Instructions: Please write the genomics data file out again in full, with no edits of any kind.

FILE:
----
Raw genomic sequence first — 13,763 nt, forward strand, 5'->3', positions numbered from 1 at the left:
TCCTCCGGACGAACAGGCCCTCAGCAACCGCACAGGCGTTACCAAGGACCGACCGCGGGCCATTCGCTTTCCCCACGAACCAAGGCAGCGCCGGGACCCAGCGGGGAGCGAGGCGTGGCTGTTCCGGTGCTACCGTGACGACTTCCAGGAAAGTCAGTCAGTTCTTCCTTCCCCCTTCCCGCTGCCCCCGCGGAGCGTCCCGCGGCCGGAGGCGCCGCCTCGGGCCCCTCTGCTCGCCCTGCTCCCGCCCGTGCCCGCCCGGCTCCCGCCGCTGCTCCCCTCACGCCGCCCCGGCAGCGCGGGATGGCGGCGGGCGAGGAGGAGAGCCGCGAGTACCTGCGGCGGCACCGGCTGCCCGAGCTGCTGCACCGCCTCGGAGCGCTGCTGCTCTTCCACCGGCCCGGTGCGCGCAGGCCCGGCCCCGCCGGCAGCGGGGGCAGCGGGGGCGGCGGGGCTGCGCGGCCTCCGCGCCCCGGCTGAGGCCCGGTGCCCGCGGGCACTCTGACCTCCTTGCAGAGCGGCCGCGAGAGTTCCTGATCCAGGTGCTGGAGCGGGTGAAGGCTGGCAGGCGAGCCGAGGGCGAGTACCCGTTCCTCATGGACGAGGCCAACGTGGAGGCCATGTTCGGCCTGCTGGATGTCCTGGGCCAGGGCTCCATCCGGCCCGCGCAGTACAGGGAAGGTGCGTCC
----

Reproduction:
Raw genomic sequence first — 13,763 nt, forward strand, 5'->3', positions numbered from 1 at the left:
TCCTCCGGACGAACAGGCCCTCAGCAACCGCACAGGCGTTACCAAGGACCGACCGCGGGCCATTCGCTTTCCCCACGAACCAAGGCAGCGCCGGGACCCAGCGGGGAGCGAGGCGTGGCTGTTCCGGTGCTACCGTGACGACTTCCAGGAAAGTCAGTCAGTTCTTCCTTCCCCCTTCCCGCTGCCCCCGCGGAGCGTCCCGCGGCCGGAGGCGCCGCCTCGGGCCCCTCTGCTCGCCCTGCTCCCGCCCGTGCCCGCCCGGCTCCCGCCGCTGCTCCCCTCACGCCGCCCCGGCAGCGCGGGATGGCGGCGGGCGAGGAGGAGAGCCGCGAGTACCTGCGGCGGCACCGGCTGCCCGAGCTGCTGCACCGCCTCGGAGCGCTGCTGCTCTTCCACCGGCCCGGTGCGCGCAGGCCCGGCCCCGCCGGCAGCGGGGGCAGCGGGGGCGGCGGGGCTGCGCGGCCTCCGCGCCCCGGCTGAGGCCCGGTGCCCGCGGGCACTCTGACCTCCTTGCAGAGCGGCCGCGAGAGTTCCTGATCCAGGTGCTGGAGCGGGTGAAGGCTGGCAGGCGAGCCGAGGGCGAGTACCCGTTCCTCATGGACGAGGCCAACGTGGAGGCCATGTTCGGCCTGCTGGATGTCCTGGGCCAGGGCTCCATCCGGCCCGCGCAGTACAGGGAAGGTGCGTCC